EPCs, Vascular Integrity and Repair

Maintaining the integrity of the vascular endothelial monolayer is extremely important, since it represents a barrier between the blood and subendothelial matrix proteins, but also restricts the infiltration of inflammatory cells, modulates vascular tone, and controls vascular smooth muscle proliferation (Zampetaki et al., 2008). The cerebrovascular system requires constant remodeling and dynamic adaptation of the vascular network in response to functional needs. In response to molecular cues that are initiated under conditions of hypoxia-ischemia, new blood vessel formation in adults has traditionally been understood to result primarily from angiogenesis, the process of local proliferation, migration, and remodeling of endothelial cells from a mature pre-existing endothelium (Red-Horse et al., 2007). This process is dependent upon an array growth factors, matrix metalloproteinases, cytokines, and integrins. To date, over 20 endogenous pro-angiogenic factors have been identified, including vascular endothelial growth factor (VEGF), platelet derived growth factor (PDGF), erythropoietin (EPO), and angiopoietin 1 and 2 (Ang-1&2; Figure 2). Angiogeneis begins with an increase in vascular permeability, followed by basement membrane and extracellular matrix degradation via matrix metalloproteinases (MMPs). Endothelial cells then initiate migration along newly deposited extracellular matrix tracts to form vessel sprouts. Finally, lumen-containing vessels are formed and integrated into the circulation (Red-Horse and Ferrara, 2006). From a therapeutic standpoint, the vasculature of the central nervous system has attracted attention since a number of human ailments such as stroke, retinopathy, cancer, and autoimmune disease are intimately associated with vasculopathy. Stem cells, most notably EPCs, show great potential as neurorestorative therapies as they target the basic components of the neurovascular unit (endothelial cells, astrocytes, pericytes and smooth muscle cells, neural stem cells, oligodendrocytes, and neurons) and the basic cellular elements that form the basement membrane.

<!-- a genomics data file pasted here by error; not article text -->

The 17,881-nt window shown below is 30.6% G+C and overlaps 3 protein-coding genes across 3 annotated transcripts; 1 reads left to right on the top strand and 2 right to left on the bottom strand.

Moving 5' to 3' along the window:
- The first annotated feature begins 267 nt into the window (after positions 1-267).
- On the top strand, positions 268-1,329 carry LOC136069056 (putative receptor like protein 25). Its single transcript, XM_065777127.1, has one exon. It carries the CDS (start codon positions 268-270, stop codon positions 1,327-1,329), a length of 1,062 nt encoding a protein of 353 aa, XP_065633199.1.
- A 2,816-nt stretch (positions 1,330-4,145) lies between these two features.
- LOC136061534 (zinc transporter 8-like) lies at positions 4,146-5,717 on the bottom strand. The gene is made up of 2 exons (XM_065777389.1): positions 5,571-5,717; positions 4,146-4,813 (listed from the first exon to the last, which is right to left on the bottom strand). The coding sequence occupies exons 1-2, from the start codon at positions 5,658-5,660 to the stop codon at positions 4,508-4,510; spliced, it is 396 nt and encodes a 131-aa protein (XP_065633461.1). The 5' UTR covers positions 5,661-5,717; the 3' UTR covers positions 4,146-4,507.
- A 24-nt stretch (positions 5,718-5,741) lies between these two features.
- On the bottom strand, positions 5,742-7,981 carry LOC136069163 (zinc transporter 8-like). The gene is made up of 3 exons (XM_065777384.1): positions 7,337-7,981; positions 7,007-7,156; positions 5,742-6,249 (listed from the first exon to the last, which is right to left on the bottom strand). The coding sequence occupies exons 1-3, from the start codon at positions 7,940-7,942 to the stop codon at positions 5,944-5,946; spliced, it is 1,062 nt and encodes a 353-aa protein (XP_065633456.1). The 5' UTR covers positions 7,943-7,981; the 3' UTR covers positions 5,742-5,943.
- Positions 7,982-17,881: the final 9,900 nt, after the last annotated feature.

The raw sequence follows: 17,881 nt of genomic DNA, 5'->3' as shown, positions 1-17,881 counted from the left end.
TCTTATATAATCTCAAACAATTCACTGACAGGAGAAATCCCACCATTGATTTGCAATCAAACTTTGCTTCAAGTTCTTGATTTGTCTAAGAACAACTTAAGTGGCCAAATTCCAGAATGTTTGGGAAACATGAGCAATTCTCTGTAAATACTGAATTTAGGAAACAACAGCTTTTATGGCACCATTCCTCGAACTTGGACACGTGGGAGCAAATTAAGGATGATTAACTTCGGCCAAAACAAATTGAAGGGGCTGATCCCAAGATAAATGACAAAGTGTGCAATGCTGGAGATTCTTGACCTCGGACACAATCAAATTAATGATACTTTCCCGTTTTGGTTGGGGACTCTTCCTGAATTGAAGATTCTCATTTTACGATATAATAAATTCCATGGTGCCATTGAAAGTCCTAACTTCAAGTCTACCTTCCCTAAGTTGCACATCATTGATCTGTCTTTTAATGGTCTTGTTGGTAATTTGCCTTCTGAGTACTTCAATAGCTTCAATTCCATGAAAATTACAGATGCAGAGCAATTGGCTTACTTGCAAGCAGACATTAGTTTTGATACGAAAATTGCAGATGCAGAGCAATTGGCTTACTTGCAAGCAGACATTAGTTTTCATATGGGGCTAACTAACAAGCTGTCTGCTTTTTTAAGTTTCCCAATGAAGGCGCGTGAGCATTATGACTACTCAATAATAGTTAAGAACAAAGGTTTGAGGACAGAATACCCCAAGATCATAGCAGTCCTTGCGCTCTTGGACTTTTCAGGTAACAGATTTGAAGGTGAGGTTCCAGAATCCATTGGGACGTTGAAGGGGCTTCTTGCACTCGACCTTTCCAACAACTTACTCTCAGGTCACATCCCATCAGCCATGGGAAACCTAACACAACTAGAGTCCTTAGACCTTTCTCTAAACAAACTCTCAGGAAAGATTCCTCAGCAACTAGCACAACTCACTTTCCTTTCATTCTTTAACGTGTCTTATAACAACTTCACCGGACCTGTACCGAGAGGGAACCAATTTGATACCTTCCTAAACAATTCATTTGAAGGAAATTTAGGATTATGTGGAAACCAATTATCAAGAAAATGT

FIGURE 2
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Figure 2. Recruitment of endothelial cells from pre-existing vessel wall plays a critical role in the regulation of postnatal angiogenesis and vasculogenesis. Mobilized bone marrow or umbilical cord blood-derived EPCs with high proliferative capacity may have the potential to migrate and incorporate into the injured tissue vascular bed. Abbreviations: EC, endothelial cells; EPCs, endothelial progenitor cells; VEGF, vascular endothelial growth factor; EPO, erythropoietin; MMPs, matrix metalloproteinases, PDGF, platelet derived growth factor; Ang 1and2, angiopoietin 1 and 2.